Weathering the Storm | Preparing for a Harsh Winter

Road after hit by a snow stormDepending on the source, this year St. Louis will either have a “bitter and snowy” winter or a “wetter and milder” winter than last year. Either way, preparing for the worst can only be good for you.

Is your house winter-ready? How well will your house stand up to harsh winter weather?

First, let’s review the 7 basic steps to ready your home for winter weather.

Have you:

  • Cleaned your gutters?
  • Insulated your attic?
  • Tested your furnace?
  • Repaired air ducts?
  • Reversed ceiling fans?
  • Insulated water pipes?
  • Checked smoke alarms and carbon monoxide detectors?
  • Installed battery-powered carbon monoxide detectors?

What about preventative steps? Have you:

  • Hired a contractor to inspect your roof?
  • Ensured your family knows how to properly use your fire extinguishers?
  • Trimmed tree branches and limbs?
  • Disassembled and stored large umbrellas, canopies and other outdoor furniture?
  • Cleaned and inspected your fireplace, chimney and other heating equipment?
  • Prepared an emergency kit for your family?

 

Great! Now, what about you? Are you winter storm-ready?

Beyond typical winter prepping measures, if the worst-case scenario plays out and a major winter storms hits, there are a number of problem areas that will need to be addressed.

Problem Area #1 – No Power

Iced up power linesMost likely, in the worse of storms, the power will go out. Meaning, homes whose primaryheating sources come from electricity, heating oil or a gas furnace (electricity is needed to run blowers on gas furnaces) will be unable to be heated. This also means that homes that get their water from a well, will also have to go without.

Some solutions to consider:

  • Generator – Portable generators are a great home investment and can range from $300 to more than $12,000. Never use a generator inside your home or any other enclosed area! Always hire a professional electrician for installation. The Federal Emergency Management Agency (FEMA)recommends for OUTSIDE generators, have an electric cord long enough to keep the generator at least 20 feet from any door, window, or vent.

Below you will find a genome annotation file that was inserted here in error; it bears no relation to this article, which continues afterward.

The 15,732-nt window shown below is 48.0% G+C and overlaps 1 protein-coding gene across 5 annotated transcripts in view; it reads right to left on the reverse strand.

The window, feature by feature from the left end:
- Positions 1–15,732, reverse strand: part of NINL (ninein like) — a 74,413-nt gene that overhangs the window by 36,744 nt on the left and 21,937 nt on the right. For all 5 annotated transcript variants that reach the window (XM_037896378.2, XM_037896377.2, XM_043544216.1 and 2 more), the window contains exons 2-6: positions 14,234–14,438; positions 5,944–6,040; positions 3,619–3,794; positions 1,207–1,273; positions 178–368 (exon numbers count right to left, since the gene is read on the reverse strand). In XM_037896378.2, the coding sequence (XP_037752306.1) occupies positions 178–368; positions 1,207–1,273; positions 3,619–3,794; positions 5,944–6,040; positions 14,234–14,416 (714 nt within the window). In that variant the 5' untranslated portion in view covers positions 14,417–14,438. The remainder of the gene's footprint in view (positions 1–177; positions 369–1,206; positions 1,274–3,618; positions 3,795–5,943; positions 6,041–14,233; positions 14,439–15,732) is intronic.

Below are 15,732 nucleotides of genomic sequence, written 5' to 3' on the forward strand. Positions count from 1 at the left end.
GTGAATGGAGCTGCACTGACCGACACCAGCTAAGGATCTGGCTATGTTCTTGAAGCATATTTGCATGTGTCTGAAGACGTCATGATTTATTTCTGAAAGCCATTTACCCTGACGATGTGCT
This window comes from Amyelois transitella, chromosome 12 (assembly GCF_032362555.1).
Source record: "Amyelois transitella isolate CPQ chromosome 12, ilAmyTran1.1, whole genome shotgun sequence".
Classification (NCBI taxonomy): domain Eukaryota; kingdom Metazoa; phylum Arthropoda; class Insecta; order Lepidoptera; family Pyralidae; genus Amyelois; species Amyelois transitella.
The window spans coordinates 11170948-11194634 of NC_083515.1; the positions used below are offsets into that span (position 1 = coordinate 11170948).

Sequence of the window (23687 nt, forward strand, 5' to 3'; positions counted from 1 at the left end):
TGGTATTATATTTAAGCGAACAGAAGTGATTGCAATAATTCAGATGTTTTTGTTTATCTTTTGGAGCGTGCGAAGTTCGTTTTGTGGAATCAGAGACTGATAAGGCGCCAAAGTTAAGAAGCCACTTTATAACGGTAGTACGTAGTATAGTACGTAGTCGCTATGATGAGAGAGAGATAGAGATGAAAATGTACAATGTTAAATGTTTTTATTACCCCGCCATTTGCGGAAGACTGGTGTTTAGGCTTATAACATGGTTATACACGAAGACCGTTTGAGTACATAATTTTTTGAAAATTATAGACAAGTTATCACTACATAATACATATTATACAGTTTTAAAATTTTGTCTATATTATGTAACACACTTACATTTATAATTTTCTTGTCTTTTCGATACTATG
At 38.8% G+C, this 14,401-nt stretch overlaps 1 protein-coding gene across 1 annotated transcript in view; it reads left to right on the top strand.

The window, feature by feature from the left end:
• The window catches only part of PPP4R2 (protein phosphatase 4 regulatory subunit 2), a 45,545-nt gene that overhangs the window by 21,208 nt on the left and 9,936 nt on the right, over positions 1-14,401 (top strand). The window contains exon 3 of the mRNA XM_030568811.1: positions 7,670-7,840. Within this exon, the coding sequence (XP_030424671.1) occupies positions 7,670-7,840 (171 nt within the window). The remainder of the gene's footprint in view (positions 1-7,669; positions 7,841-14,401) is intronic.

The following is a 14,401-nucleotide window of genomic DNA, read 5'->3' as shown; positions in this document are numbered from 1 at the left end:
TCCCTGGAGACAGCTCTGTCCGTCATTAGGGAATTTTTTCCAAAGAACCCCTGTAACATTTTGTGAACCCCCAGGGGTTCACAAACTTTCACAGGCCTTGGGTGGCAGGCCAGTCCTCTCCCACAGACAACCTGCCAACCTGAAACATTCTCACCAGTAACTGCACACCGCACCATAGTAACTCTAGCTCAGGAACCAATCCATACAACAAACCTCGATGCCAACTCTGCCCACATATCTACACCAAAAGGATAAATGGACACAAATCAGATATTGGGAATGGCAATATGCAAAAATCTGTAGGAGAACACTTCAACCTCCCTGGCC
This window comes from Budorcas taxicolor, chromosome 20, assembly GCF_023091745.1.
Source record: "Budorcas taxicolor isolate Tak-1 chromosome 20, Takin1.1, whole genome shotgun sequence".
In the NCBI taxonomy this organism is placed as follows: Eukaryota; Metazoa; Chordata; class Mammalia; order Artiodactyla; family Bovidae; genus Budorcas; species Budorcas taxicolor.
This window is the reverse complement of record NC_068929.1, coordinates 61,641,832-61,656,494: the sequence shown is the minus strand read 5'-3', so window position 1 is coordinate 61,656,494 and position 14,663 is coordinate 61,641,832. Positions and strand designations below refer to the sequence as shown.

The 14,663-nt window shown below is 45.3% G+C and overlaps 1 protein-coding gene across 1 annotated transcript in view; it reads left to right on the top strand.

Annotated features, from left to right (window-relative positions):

• Battery Backup – For those who rely on assistive technology for oxygen, mobility devices and other needs, be sure to have plenty backup batteries on hand. For your home, FEMA also recommends installing battery-powered or battery back-up carbon monoxide detectors.

Problem Area #2 – No Communication

Elderly woman on cell phoneIn the case of a power outage, how will you communicate to friends and family outside of the home? Winter storms can overwhelm landlines and cell towers. Here are some solutions to consider:

  • Backup Battery – Have a backup cell phone battery for every cell phone. We like this one!
  • Use Social Media – Social media or text messaging may be useful when attempting to communicate with friends and family.
  • Write it Down – In the case that all technology fails, go old-school and write down all of your important numbers on a note card or piece of paper in your wallet.

Problem Area #3 – No Shelter

If days pass and the power still has not been restored, your backup batteries has lost its juice and supplies are gone—finding a designated shelter is the next step. Be sure to bring personal items such as toiletries and medicines that you will need for the night. Text SHELTER + your ZIP code to 43362 (4FEMA) to find a shelter in your area.

There is no such thing as being too prepared for a harsh winter storm. This way, regardless of what weather prediction turns out to be correct; you, your family and home will be ready.

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FEMA’s tips on preparing for and surviving a winter storm


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